Ekmeles is currently preparing a performance of several of Gesualdo’s madrigals, applying a tuning that is a combination of historical fact and conjecture – Vicentino’s 31-note division of the octave. There is a surfeit of forgotten theories of the tuning of musical instruments and performances, including many that were likely never used in performance. Nicola Vicentino (1511-1575) went a step further than many theorists, actually building and designing instruments capable of producing the scalar divisions he proposed mathematically. He devised the archiorgano, and the archicembalo, respectively an organ and a harpsichord capable of playing 31 (roughly) equal divisions of the octave, allowing free modulation through the keys in a mean-tone tuning, and application of the ancient Greek enharmonic genus. Scipione Stella, a composer at Gesualdo’s court, made a copy of the archicembalo – thus our historical conjecture.
Vicentino himself was a madrigalist, though it is recorded that his enharmonic vocal works were never performed without the harmonic support of a player at the archicembalo. This idea of needing continuo in the context of difficult intonation reminded me of the place singers of contemporary music often find ourselves – ears attached to computer synthesized tracks of our pitches. As readers of the blog will know, I am an advocate for making use of all technological tools possible in the course of learning difficult music. What I am interested in exploring is performing with these computer crutches. Of course, in some cases (like Martin Iddon‘s commission for Ekmeles, Hamadryads, or Aaron Cassidy‘s I, purples, spat blood, laugh of beautiful lips) the in-ear pitch component of the piece is a considered and integral part of the piece.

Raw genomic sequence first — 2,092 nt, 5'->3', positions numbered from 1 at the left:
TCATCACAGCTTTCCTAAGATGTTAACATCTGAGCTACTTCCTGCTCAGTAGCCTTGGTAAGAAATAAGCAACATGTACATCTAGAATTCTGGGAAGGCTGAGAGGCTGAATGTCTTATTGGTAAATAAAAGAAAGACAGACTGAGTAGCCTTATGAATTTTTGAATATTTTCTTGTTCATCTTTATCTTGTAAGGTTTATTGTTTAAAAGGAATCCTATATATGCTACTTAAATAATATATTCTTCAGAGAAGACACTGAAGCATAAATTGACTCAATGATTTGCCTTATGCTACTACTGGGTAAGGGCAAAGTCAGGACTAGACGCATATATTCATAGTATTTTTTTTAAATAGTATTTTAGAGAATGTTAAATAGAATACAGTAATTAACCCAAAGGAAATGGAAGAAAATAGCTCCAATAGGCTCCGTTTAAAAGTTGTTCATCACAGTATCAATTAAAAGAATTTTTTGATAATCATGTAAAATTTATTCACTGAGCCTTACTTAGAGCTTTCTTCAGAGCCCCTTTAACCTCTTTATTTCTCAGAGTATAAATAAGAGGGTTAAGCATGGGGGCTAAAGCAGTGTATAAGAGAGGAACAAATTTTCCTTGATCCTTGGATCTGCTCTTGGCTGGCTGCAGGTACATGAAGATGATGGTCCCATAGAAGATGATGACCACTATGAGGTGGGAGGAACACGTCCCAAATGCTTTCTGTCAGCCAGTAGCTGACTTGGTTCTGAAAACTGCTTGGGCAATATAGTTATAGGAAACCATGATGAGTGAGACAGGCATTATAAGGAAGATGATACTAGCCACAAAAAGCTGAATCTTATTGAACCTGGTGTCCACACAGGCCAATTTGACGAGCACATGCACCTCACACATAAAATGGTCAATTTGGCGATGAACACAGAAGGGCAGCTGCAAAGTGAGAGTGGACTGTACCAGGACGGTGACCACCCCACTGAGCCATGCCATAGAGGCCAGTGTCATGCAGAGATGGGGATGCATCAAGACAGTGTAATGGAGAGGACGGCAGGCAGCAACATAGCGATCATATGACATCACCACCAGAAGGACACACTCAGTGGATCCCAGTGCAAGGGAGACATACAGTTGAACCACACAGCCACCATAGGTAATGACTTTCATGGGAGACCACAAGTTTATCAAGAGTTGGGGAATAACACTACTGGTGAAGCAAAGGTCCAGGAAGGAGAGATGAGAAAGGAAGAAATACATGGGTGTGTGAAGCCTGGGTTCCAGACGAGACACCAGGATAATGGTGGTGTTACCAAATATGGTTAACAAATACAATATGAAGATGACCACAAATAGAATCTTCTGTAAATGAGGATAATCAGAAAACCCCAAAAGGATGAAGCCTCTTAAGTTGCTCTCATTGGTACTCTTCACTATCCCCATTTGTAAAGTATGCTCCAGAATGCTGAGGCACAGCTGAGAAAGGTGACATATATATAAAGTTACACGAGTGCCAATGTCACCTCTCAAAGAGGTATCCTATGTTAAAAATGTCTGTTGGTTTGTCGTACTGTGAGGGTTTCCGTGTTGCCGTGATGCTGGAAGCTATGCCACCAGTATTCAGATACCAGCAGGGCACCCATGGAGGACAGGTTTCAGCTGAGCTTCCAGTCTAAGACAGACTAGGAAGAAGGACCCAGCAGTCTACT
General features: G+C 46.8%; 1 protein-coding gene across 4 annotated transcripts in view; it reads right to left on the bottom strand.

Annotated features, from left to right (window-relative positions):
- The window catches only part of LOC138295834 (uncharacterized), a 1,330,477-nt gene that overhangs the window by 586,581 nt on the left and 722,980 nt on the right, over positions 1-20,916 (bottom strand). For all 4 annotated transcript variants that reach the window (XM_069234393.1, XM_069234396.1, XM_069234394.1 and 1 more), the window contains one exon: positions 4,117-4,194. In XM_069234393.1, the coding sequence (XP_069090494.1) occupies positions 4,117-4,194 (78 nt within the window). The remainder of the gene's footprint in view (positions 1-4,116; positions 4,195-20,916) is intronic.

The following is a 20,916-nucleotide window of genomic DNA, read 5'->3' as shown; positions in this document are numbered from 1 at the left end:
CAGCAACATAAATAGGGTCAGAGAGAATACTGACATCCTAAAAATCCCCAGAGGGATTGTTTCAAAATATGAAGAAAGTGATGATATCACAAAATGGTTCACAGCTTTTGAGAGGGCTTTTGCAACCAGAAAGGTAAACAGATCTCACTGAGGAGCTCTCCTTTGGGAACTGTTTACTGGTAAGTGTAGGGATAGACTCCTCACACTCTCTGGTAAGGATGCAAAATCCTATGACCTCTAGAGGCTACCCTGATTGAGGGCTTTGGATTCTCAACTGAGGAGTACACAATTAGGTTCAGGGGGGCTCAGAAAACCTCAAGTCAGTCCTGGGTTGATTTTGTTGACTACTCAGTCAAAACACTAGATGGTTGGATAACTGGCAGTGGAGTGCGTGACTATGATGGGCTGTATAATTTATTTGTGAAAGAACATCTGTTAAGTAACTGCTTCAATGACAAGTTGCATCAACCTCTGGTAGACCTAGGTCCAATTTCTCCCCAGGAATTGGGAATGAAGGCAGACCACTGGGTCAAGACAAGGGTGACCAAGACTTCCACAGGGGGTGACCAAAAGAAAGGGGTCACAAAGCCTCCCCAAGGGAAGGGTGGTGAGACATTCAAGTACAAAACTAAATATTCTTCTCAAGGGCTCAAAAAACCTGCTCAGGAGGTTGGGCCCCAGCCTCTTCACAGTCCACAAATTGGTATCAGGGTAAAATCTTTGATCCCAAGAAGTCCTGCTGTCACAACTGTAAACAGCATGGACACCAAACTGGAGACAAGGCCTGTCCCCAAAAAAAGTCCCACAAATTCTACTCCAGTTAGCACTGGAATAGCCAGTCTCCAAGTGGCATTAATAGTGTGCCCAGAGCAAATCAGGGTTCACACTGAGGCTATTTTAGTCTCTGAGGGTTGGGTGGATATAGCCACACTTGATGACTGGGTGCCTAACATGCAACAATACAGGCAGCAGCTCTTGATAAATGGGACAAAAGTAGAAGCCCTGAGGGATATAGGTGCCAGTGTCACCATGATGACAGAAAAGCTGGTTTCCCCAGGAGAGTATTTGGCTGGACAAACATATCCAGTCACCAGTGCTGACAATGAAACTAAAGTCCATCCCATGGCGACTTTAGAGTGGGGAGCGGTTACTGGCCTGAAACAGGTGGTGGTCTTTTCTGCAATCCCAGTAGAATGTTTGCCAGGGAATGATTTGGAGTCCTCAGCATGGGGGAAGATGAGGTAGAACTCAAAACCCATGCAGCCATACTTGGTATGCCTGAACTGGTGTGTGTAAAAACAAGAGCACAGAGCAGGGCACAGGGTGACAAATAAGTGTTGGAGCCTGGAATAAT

But what about when the composer hasn’t asked that a pitch track be used, and precise intonation is just too difficult, whether because of short rehearsal time, vocal considerations, or extremely small divisions of the octave? Is performing with a pitch track in our ears just cheating or is it the new continuo? Is the vitality and authenticity of a performance threatened by adherence to a mechanical version of the work which, by literally blocking the ears, supersedes the natural interaction of the performers? Thanks are due to a 16th-century Italian composer for raising these very modern questions – but more importantly, what do you think?